Anna Anderson in 1920 convinced many people that she was the grand duchess Anastasia, the only member of the Russian royal family to survive the massacre in 1917.
An ambiguous play about Anderson was written by Marcelle Maurette in 1952 and translated by Guy Bolton and acted in London and New York in 1953. A Hollywood film followed with Ingrid Bergman in 1956.
In 1967 Kenneth MacMillan created in a one-act dance-drama to music by Bohuslva Martinu for Lynn Seymour when the public still did not know whether Anna Anderson was lying or not. It wasn’t until the 1990s that DNA proved her an imposter.
In 1971 Macmillan created a three-act version with music by Tchaikovsky for the first two acts. This production with Natalia Osipova dates from 2016.
The first act has the Tsar and his family and their entourage on holiday. The dresses and naval uniforms are all in a white. It’s a pretty picture, imperial, elegant. The designer is Bob Crawley. The choreography is classical.
Anastasia is a bit of a tomboy, a happy child, carefree, wanting very much to be the centre of attention. There is a touch of humour with three mustached young men me in their tight-fitting stripped bathing suits. The only drama is the collapse of the Tsar’s hemophiliac son.
The second act at the palace is also more of the same, in the familiar classical ballet manner. Just when you are wanting to get on with the story, you have to watch ballroom dancing and a pas de deux divertissement.
The act comes to life when Rasputin (Thiago Soares), who has had surprisingly little to do, intervenes during a duet for the Tsar and the Tsarina and turns it into a ménage à trois. The ball ends with a bang and the arrival of the revolutionaries.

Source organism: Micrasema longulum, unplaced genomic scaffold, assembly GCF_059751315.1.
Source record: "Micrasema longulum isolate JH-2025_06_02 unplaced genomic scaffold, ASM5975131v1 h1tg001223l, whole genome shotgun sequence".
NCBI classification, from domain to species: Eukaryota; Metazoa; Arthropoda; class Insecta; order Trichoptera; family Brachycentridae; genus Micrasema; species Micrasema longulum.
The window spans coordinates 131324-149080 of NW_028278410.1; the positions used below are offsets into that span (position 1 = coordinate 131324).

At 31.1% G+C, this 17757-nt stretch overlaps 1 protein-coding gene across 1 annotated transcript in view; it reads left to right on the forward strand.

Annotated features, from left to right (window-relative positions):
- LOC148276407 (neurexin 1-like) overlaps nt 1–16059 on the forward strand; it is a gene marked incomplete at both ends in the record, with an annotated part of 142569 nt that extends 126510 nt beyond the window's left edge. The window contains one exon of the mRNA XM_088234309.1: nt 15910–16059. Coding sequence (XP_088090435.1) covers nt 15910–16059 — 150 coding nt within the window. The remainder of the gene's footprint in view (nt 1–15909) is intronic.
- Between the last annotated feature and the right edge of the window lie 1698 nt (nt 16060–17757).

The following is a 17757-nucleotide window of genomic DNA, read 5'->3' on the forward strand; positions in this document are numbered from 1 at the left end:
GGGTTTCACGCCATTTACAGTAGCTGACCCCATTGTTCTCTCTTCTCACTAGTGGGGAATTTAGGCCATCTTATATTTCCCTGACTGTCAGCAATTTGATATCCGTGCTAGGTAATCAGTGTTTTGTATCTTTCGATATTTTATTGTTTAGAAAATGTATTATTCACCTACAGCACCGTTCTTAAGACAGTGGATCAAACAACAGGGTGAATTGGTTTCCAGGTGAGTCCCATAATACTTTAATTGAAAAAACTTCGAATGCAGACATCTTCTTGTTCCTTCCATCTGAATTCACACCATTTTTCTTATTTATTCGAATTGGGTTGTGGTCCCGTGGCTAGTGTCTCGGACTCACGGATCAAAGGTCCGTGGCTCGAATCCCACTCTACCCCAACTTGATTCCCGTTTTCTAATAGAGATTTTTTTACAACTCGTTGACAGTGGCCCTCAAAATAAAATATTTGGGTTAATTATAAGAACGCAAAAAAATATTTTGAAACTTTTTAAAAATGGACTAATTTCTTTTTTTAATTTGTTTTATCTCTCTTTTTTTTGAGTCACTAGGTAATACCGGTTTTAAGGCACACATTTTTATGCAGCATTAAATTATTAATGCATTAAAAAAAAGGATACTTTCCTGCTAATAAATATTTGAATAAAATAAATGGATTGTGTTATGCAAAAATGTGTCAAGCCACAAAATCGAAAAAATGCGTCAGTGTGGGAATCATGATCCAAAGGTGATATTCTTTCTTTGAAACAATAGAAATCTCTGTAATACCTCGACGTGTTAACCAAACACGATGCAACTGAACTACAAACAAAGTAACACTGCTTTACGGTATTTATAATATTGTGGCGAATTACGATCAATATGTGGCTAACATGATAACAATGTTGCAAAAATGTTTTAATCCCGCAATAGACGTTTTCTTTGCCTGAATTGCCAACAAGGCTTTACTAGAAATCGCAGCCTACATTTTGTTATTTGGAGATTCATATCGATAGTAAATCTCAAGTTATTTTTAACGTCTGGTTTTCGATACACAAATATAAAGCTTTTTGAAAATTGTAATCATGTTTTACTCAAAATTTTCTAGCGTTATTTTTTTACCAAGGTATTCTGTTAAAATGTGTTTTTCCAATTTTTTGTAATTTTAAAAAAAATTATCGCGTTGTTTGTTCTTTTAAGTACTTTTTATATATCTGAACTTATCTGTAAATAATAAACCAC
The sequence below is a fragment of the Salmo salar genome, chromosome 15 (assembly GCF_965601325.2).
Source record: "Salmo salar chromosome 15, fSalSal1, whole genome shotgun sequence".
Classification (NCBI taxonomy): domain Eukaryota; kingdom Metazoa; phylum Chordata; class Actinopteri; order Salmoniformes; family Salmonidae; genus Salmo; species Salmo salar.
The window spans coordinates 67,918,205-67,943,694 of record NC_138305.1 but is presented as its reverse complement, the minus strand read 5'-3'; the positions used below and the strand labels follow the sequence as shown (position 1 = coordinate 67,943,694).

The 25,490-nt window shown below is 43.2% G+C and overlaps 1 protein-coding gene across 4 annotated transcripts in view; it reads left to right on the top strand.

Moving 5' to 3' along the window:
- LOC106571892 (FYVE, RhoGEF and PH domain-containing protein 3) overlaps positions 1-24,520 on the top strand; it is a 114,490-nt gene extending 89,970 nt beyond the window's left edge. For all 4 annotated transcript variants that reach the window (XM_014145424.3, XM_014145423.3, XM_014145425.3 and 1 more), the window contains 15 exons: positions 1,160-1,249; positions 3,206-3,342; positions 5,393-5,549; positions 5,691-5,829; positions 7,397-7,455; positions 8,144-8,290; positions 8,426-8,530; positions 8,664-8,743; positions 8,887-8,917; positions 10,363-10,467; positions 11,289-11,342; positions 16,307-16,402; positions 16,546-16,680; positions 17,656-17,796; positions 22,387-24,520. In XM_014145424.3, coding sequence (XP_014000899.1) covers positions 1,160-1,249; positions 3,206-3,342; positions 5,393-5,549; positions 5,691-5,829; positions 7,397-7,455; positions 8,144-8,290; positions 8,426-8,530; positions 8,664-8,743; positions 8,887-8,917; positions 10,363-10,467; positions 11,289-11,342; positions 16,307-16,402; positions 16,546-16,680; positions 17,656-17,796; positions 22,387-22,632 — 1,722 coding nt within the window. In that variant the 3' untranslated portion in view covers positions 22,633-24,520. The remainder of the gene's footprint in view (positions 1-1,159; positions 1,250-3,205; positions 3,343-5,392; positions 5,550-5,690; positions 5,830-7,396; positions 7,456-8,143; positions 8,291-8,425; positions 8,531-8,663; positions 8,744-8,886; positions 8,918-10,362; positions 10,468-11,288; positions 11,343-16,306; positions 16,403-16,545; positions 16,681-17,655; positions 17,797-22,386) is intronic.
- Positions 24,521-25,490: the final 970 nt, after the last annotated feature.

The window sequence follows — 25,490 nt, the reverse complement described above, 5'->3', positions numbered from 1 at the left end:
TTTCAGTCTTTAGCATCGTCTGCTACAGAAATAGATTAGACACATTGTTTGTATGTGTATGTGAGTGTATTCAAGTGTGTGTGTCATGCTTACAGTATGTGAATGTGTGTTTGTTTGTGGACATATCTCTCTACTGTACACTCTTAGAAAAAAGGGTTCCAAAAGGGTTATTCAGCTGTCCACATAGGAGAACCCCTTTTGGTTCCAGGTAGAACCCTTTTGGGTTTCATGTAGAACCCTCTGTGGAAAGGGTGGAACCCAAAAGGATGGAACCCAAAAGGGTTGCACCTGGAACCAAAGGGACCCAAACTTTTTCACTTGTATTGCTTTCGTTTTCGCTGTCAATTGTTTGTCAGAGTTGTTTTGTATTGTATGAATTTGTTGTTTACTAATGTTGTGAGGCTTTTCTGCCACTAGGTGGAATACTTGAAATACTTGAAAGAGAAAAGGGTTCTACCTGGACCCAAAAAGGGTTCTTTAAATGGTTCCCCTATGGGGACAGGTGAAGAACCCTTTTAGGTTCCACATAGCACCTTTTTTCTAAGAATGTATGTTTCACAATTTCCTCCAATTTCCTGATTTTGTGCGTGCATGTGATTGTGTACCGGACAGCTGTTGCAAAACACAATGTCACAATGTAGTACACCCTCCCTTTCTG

The third act – impressionistic and electronic and in a totally different style, more mime than dance – is set in a mental hospital where Anastasia (or rather Anna Anderson), surrounded by nurses and doctors, is watching old newsreels of the royal family and is re-imagining the past we have just seen in acts one and two and mingling it with the present.
The third act (the former one-act dance drama) is all going on inside her lunatic head. The stage fills with the Imperial family, soldiers, peasants and Bolsheviks. Rasputin reappears to throw her about. The murder of the royal family is recreated.
It is a dramatic mix and Natalia Osipova as the haggard/mad looking Anderson has at last something dramatic to do – dance, mime, act and scream out loud – and grabs the opportunity.
Free weekly Royal Opera House production broadcasts are available on Facebook and YouTube as follows:
Cendrillon, The Royal Opera, 2011 – 22 May, 7pm BST
The Cellist, The Royal Ballet, 2020 – 29 May, 7pm BST
Il trittico The Royal Opera, 2012 – 5 June, 7pm BST
La Fille mal gardée, The Royal Ballet, 2005 – 12 June, 7pm BST
The Magic Flute, The Royal Opera, 2017 – 19 June, 7pm BST